Our discussion covered items such as pedestrian friendliness of the area around the Skytrain station, building-form-and-height, green-and-open-space, etc. The topics that resulted in a sense of general agreement, were framed as convergent. The topics of disagreement were framed as divergent. This process was presented as experimental. Some facilitators admitted to it being challenging for them as well.

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Has our platform lost its sense of stability? Listening is one of people’s ongoing challenges. The experiment on Saturday might have stretched the effort of listening beyond most people’s attention span. It has possibly also triggered the underlying question many of us have: are they truly trying to listen to us? Is this exercise employing the comprehensive planning tools in the best possible way or is it just a fancy dress up to “eliminate question period”?

The comic in me takes a step back to ask, what if that boy’s parents had a babysitter that day?!

Technology and behaviour

The stamp on my disposable cup said “Without the internet.” I was visiting the Faraday Cafe on 434 Columbia Street in Vancouver. Beside the front glass of the space, many used cups were placed with phrases added to the existing one. I also finished my drink and added a few words to share my perspective.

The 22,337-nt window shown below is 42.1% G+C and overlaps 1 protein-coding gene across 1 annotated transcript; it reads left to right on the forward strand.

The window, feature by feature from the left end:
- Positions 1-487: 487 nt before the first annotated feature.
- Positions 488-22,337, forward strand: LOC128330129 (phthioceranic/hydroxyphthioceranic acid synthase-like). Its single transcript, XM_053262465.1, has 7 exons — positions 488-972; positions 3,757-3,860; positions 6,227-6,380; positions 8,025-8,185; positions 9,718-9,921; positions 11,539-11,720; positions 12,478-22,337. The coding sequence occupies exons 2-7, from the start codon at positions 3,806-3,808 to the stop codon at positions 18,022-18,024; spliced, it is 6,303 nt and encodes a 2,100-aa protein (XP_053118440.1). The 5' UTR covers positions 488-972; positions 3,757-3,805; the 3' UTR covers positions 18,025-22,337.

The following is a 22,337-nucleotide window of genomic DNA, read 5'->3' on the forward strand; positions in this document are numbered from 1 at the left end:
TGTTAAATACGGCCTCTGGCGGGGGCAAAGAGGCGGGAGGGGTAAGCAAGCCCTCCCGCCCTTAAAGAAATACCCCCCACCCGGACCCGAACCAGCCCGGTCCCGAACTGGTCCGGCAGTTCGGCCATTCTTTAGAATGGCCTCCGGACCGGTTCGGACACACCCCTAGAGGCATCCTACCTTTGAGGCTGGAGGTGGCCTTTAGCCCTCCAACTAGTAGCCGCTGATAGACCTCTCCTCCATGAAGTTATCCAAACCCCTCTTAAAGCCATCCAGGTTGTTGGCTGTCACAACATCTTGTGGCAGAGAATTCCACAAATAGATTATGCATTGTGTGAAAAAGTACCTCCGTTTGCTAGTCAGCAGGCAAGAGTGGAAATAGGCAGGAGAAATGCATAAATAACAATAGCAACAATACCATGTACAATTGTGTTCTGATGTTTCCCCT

Julien Thomas has opened a café that blocks wireless signals from reaching its customers. A few years ago I’ve read a disclaimer at JJ Bean explaining their stand on not providing wi-fi in their coffee shops. I’m not sure whether they are still doing that but at the time I was wondering if it really is necessary for a business to engage in such issues. With or without access to communication tools (A.K.A. Technology) it’s people’s behavior that determines their degree of engagement with each other.

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What are the questions we ask ourselves in the context of our needs? I remember the emotional effort required to discuss with my wife the issue of using her cell phone in the presence of friends in a coffee shop. I’m trying to compare that effort with the effort invested in putting up the Faraday Cafe for the days it will operate. What I feel is at stake here is made up of many layers, branches and threads of thought. Maybe a significant one is the balance between confrontation and engagement.

It seems like almost everyone feels the challenge of giving our attention to the people important to us. That attention requires emotional investment that is acquired in time and reaches unique and many times incompatible levels. Face to face or through a variety of tools, our control of communication is a magical mess. Are you listening to me? Do I hear you?

As well and unintentionally Julien has come up with a design layout that in itself invites contemplation and discussion. For any of its achievements, this display is a great opportunity to foster awareness. Take away any part of your habits or routines and your awareness to its importance as well as its substitutes can improve.